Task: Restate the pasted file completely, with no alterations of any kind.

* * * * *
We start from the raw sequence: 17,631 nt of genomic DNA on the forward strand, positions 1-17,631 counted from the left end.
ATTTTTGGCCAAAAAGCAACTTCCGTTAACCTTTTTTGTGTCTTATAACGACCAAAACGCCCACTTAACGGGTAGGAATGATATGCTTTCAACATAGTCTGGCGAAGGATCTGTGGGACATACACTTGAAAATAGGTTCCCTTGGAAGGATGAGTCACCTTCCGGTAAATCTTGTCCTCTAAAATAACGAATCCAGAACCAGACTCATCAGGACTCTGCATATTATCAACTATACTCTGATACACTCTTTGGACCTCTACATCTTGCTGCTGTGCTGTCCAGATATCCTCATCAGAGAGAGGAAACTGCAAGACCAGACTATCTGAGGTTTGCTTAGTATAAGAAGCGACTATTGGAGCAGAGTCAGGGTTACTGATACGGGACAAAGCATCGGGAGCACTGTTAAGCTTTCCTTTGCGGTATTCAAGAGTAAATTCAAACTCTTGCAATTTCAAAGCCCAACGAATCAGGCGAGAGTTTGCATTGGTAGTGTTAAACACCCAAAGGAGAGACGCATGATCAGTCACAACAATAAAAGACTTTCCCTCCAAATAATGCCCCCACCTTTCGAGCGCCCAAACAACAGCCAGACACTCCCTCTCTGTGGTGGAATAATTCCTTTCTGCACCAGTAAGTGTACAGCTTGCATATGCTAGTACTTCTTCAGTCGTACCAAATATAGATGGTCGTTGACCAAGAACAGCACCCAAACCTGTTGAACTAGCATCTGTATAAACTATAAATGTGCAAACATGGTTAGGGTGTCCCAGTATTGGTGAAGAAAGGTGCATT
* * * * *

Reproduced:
We start from the raw sequence: 17,631 nt of genomic DNA on the forward strand, positions 1-17,631 counted from the left end.
ATTTTTGGCCAAAAAGCAACTTCCGTTAACCTTTTTTGTGTCTTATAACGACCAAAACGCCCACTTAACGGGTAGGAATGATATGCTTTCAACATAGTCTGGCGAAGGATCTGTGGGACATACACTTGAAAATAGGTTCCCTTGGAAGGATGAGTCACCTTCCGGTAAATCTTGTCCTCTAAAATAACGAATCCAGAACCAGACTCATCAGGACTCTGCATATTATCAACTATACTCTGATACACTCTTTGGACCTCTACATCTTGCTGCTGTGCTGTCCAGATATCCTCATCAGAGAGAGGAAACTGCAAGACCAGACTATCTGAGGTTTGCTTAGTATAAGAAGCGACTATTGGAGCAGAGTCAGGGTTACTGATACGGGACAAAGCATCGGGAGCACTGTTAAGCTTTCCTTTGCGGTATTCAAGAGTAAATTCAAACTCTTGCAATTTCAAAGCCCAACGAATCAGGCGAGAGTTTGCATTGGTAGTGTTAAACACCCAAAGGAGAGACGCATGATCAGTCACAACAATAAAAGACTTTCCCTCCAAATAATGCCCCCACCTTTCGAGCGCCCAAACAACAGCCAGACACTCCCTCTCTGTGGTGGAATAATTCCTTTCTGCACCAGTAAGTGTACAGCTTGCATATGCTAGTACTTCTTCAGTCGTACCAAATATAGATGGTCGTTGACCAAGAACAGCACCCAAACCTGTTGAACTAGCATCTGTATAAACTATAAATGTGCAAACATGGTTAGGGTGTCCCAGTATTGGTGAAGAAAGGTGCATT